Las Vegas Sun

June 19, 2019

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California’s energy needs could boost Nevada

Wind farm

Associated Press

Turbines spin in the wind south of Cheyenne, Wyo. A 728-mile power line, approved Dec. 13, will move wind energy from Wyoming to Southern Nevada.

As renewables develop, so do environmental concerns

While the economic potential of large-scale clean-energy projects is significant, they’ve been met at times with mixed feelings among conservationists who support renewables but worry about negative environmental impacts.

Regarding the TransWest Express project, the Wilderness Society raised concerns over encroachment on wildlife during the federal approval process with the Bureau of Land Management, which falls under the Interior Department. The department’s approval in December of TransWest express included mitigation to decrease impact on sage grouse.

“The silver lining is that BLM is requiring protection and restoration of wildlands and wildlife habitat to offset impacts,” Alex Daue, the Wildlife Society’s assistant director of energy and climate said in an email. “This demonstrates on-the-ground progress in implementing the agency’s guidelines for addressing the effects of energy development on our public lands.”

As part of a final push for clean energy in the remaining weeks of the Obama administration, the Department of the Interior approved a 728-mile power line Dec. 13 that will move wind energy from Wyoming to Southern Nevada. That wind power, which the federal agency says is enough to supply 1.8 million homes, could then be sold to Western states, especially California.

California is a key market for many clean-energy projects — even beyond its borders — because of its high renewables portfolio standard. Last year, Gov. Jerry Brown signed a law requiring power providers to acquire 50 percent of their energy from renewable sources by 2030.

“California needs a lot of renewable energy and cost-effective renewable energy,” said Kara Choquette, a spokesperson for the wind-energy transmission project, known as TransWest Express. She explained that delivery of thousands of megawatts from a wind farm in Southern Wyoming to existing energy infrastructure in Nevada will optimally position sales of electricity to a variety of Western customers, similar to the Hoover Dam. Even if TransWest Express does not deliver its power to Nevada households, the state could benefit from an economic standpoint. The $3 billion project, crossing 140 miles of Nevada land in Lincoln and Clark counties, is projected to bring 250 construction jobs and generate $24 million in tax revenue.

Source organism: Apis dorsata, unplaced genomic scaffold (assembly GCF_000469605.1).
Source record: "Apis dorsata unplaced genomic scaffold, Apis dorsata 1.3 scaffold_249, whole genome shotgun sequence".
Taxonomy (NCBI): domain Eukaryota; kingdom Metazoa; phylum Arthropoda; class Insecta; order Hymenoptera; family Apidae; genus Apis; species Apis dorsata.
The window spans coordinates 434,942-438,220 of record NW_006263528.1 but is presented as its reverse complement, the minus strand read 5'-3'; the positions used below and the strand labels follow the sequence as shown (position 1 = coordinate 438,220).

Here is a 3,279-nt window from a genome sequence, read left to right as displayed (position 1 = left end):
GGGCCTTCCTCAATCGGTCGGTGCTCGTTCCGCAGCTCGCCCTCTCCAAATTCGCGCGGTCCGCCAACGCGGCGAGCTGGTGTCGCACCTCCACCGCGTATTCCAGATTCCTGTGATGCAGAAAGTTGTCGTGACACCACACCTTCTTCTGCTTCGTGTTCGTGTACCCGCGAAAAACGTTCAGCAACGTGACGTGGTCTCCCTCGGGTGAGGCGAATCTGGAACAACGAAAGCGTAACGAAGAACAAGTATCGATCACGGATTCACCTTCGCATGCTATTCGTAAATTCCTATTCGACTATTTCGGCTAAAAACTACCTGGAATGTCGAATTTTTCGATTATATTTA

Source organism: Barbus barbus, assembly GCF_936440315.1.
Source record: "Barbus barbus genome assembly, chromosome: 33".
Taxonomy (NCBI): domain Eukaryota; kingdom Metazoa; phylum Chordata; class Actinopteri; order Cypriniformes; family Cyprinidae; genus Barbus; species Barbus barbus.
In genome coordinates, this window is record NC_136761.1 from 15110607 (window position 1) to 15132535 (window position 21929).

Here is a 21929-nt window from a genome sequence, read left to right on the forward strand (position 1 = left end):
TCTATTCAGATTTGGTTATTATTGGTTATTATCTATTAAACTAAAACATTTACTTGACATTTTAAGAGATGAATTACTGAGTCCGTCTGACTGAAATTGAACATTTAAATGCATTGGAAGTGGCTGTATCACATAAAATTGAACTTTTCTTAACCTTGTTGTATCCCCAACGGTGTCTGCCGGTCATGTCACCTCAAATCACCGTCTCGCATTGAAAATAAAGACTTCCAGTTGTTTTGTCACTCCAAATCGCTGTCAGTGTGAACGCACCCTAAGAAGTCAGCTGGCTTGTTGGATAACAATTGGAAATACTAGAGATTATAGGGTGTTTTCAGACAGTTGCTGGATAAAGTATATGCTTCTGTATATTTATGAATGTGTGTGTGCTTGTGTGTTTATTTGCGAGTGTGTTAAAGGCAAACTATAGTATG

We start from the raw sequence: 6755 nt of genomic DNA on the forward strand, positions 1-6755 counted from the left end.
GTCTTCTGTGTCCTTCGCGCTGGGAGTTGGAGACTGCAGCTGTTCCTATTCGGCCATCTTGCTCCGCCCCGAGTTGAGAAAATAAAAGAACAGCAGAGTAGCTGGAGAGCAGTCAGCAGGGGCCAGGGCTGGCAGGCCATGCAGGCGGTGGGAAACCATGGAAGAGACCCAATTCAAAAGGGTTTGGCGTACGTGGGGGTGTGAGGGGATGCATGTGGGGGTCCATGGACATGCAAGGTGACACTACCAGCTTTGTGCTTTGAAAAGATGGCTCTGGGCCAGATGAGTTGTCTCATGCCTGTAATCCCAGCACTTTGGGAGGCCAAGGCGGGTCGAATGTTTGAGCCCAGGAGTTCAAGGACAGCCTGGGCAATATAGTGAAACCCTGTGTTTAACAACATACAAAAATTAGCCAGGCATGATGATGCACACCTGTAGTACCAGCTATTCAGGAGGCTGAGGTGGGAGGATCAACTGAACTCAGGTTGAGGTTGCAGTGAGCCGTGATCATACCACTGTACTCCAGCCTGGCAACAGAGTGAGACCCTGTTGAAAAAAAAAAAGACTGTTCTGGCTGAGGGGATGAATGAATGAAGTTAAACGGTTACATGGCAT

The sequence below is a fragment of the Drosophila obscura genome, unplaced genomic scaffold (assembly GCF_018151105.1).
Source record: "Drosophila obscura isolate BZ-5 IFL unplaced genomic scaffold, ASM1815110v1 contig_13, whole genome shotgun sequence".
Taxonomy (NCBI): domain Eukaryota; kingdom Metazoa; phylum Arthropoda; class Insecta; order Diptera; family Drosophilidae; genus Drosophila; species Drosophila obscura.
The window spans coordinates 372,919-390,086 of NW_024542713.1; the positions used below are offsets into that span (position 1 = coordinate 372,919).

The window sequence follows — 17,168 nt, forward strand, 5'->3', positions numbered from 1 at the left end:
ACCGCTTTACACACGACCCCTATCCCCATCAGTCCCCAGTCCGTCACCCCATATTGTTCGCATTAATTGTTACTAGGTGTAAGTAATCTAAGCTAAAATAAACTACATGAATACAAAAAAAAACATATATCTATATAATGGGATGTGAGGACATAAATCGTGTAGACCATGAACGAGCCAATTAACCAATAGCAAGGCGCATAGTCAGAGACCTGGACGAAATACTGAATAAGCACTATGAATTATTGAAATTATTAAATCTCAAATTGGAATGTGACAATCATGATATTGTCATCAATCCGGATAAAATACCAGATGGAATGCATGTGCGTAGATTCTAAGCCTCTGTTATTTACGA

Through a broad lens, the power line — expected to break ground in 2018, pending final state and federal permits — is an example of how Nevada might benefit from clean-energy development in the West, where most states have renewable standards. With large tracts of available land and abundant solar resources, Southern Nevada is host to several developments aiming to deliver solar energy out of state, including to California.

In early December, power providers First Solar and NextEra Energy Resources turned on a $1 billion Nevada solar plant that will supply energy to Southern California Edison. The large-scale solar plant in the Mojave Desert created more than 2,100 construction jobs, the companies said.

And during an interview with The Sunday in October, the CEO of California-based energy firm SolarReserve cited California’s renewable standard as an impetus for building a $5 billion solar project in Nevada that would cover about 15,000 acres and send energy back to the Golden State.

Although California’s more robust renewable standard could spur development in Nevada, UC Berkeley energy economist Severin Borenstein advised against conflating new development specifically to meet California’s needs with existing clean-energy development. He said “you want to make sure this isn’t changing the labels on renewables” that were existing or already slated for development, regardless of California’s renewable standard.

The TransWest Express project, for instance, has been under development since 2005, long before the 50 percent renewables portfolio standard. Projects on the scale of the transmission line, which spans four states, take years to develop, as organizers often need regulatory approval and permits from state and federal governments before breaking ground.

Clean-energy advocates argue that Nevada’s proximity to California is advantageous because it is such a large market for renewables. But they also caution that supplying other markets should not exclude continued development for Nevada.

“The more demand there is for renewable energy in the West, the more opportunity there is for Nevada,” said Andy Maggi, executive director of the Nevada Conservation League. “We have the sun. We have the space. We have the resources that make a good clean-energy economy.”

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